Tuesday, November 15, 2011

Commerical Business Vs. Art


I touched on this topic yesterday, but I felt like re-visiting and blathering about the business of comics versus the art of comics. I don't think this is a epic war or anything, but I have always appreciated art done for arts sake. I am a believer in the fact that when an artist/writer/musician sits down to make art, it comes out with an essence of truth when there is not much more than the art in mind. Don't get me wrong, I think most art must be done with a commercial value in mind, otherwise the starving artist will surely starve and not have any canvas/paper/computer to work on. I just find that more often than not, comics and comics for the big companies have a tinge of desperation to them. We are art, yet we must sell the big numbers...or else Micky Mouse or Bugs Bunny will come with an axe to chop off of heads.

It was a conversation with Matt Fraction on Word Balloon that got me thinking in such terms, and going to Fanexpo this summer, or that mixed with the fact that I have been thinking a lot about the business side of our comics. It is an inevitability that, in the end, it comes down to numbers. How many did we sell? Can we make another one? Did the people that bought our comics like them? How can we reach more of our target audience?

If you are an indie comic man like myself you have to worry about these things, even if you only just want to sit down behind a keyboard and type. Let me let you in on a secret, I have no idea what I am doing. Business? What is that? I'm a writer. Luckily enough I have some experience with the business side of things through my other job. Not a lot, but I have some idea in what works and how it works and why it works with certain aspects of business. On other aspects, such as advertising and reaching an audience, I am lost. People talk to me about analytics, market share and other realities, but I am just plug ahead anchored by stubborn juice and hope that somehow I can pull in a couple of eyes and ears and hopefully convince them to buy a comic that I've bled over a little (fresh blood on each issue!).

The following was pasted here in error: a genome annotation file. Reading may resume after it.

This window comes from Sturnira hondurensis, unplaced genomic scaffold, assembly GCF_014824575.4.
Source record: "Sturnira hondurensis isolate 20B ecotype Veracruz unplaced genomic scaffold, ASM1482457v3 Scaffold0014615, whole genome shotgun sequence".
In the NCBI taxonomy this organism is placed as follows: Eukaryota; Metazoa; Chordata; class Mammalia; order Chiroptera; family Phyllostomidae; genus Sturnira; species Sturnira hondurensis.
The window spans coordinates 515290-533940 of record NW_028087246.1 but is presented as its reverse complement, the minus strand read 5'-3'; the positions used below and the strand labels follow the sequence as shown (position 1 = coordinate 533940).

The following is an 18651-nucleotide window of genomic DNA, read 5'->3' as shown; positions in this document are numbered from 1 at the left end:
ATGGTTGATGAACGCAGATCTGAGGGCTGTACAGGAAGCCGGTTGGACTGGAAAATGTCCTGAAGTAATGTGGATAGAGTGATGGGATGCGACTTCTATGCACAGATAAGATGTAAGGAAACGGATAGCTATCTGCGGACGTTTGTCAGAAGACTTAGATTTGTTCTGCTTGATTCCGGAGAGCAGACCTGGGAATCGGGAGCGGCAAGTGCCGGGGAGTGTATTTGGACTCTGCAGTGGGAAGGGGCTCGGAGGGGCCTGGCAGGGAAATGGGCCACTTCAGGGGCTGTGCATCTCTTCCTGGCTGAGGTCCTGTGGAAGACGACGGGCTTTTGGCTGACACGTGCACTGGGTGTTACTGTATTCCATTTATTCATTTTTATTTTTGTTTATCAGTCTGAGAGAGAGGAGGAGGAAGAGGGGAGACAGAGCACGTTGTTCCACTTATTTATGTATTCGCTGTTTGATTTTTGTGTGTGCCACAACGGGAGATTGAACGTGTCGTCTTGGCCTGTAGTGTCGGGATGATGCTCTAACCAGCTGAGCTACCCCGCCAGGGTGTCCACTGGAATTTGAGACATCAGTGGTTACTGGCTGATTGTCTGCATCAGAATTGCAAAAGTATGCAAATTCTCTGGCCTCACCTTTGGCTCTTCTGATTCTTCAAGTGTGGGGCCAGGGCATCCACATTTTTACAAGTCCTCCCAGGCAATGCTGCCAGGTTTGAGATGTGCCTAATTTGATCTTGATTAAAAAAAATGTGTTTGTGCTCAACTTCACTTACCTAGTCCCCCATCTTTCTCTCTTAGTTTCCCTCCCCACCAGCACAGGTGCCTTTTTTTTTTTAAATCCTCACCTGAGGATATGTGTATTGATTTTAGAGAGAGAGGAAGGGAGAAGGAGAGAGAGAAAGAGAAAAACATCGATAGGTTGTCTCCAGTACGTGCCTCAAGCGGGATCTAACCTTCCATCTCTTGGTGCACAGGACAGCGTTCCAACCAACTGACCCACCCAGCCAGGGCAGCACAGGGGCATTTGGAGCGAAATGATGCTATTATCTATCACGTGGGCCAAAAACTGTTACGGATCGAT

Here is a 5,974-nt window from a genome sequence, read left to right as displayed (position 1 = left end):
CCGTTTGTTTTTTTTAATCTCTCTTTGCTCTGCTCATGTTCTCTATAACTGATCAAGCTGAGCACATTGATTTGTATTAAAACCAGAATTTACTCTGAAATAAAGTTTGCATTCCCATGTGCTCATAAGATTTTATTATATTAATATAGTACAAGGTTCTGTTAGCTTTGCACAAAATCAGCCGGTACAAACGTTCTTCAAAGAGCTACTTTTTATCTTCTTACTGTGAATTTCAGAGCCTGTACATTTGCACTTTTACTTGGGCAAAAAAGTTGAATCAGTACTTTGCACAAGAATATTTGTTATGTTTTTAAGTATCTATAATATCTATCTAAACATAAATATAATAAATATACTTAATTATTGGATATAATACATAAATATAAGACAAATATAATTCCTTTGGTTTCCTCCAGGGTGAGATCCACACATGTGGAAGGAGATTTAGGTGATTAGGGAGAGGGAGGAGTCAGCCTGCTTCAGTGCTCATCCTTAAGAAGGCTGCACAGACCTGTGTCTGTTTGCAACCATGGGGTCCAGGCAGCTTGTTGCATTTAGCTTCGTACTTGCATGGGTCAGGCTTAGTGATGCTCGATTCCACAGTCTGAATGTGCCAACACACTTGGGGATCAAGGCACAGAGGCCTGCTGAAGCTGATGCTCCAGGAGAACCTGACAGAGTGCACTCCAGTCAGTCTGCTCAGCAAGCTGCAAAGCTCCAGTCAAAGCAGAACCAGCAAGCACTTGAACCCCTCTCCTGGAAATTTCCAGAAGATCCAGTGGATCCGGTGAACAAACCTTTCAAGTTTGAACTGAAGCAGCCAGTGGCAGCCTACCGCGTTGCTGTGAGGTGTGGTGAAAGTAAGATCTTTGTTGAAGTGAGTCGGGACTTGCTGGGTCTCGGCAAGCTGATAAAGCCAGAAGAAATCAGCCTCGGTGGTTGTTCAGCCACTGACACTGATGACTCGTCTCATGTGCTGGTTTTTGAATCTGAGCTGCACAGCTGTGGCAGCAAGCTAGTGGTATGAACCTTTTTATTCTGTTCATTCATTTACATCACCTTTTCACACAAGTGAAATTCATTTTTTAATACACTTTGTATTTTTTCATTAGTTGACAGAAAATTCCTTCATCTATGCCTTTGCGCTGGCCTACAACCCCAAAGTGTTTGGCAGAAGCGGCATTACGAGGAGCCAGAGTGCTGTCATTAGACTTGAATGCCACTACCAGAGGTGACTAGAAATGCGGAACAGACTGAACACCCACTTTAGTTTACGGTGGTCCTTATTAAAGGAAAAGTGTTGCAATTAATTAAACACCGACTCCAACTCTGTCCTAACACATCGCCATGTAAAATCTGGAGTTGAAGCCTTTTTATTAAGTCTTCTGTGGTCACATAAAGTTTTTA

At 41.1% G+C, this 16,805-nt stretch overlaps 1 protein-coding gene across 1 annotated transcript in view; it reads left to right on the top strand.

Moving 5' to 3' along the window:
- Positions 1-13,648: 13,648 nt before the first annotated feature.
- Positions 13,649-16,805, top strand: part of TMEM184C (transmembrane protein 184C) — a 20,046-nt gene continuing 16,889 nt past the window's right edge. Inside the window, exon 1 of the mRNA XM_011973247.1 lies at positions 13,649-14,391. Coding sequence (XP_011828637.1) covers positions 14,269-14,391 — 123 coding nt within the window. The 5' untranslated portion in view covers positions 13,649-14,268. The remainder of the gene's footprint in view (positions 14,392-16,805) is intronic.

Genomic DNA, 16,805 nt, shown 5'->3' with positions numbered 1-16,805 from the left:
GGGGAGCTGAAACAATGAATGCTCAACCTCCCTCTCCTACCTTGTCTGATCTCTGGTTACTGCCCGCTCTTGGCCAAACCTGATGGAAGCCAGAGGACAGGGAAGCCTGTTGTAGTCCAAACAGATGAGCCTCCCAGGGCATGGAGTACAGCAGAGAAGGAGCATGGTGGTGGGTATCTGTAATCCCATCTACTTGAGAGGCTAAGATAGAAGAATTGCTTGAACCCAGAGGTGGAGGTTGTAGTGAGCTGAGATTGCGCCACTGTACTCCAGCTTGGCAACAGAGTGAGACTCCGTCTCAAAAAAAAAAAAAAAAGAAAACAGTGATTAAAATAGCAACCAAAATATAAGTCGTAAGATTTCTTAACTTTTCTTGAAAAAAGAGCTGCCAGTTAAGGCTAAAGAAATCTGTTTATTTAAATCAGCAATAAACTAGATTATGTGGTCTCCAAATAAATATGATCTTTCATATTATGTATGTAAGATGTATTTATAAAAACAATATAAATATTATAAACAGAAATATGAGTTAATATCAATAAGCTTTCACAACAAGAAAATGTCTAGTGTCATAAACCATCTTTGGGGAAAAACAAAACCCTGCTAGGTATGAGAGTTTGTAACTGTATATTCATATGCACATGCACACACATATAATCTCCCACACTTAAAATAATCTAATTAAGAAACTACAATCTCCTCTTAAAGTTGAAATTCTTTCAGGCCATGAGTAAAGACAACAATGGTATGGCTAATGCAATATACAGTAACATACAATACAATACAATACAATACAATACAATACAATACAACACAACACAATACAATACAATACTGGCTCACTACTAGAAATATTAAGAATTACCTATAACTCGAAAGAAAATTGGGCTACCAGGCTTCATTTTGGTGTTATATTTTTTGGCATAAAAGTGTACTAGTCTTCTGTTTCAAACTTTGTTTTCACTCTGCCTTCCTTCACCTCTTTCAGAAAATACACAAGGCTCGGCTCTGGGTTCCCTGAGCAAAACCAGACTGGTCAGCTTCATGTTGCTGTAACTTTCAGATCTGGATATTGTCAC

I'm hoping that Diamond will carry us. I'm hoping that retailers will like what they see and stock us. This is all dependent on whether our final product looks good or not, but I think it is shaping up to be one of the most exciting indie comics that I've ever seen (I am biased though).

I am always grateful when people talk the realities of comics to me. I have decided to produce a superhero comic in a market that has a million superhero comics that are done by professionals that I enjoy. What will make my comic stand out? My wonderful idea, my enthusiasm for my idea, German Ponce's fantastic artwork, and the fact that we are nice people that are trying to swim upstream with weights on our backs.

Sure my writing may seem a little stiff to start, but I loosened as I wrote. My idea-flow came on strong, and I finished with a bang. I know that. I know that my comics should sell more as the issues get taller. I know that German's art has been peaking. And now I need you to know...because this is all an advertisement so that when we are on shelves we can move numbers of our art that we believe in. And believe it or not, our art is awesome in ways that you don't even know yet.

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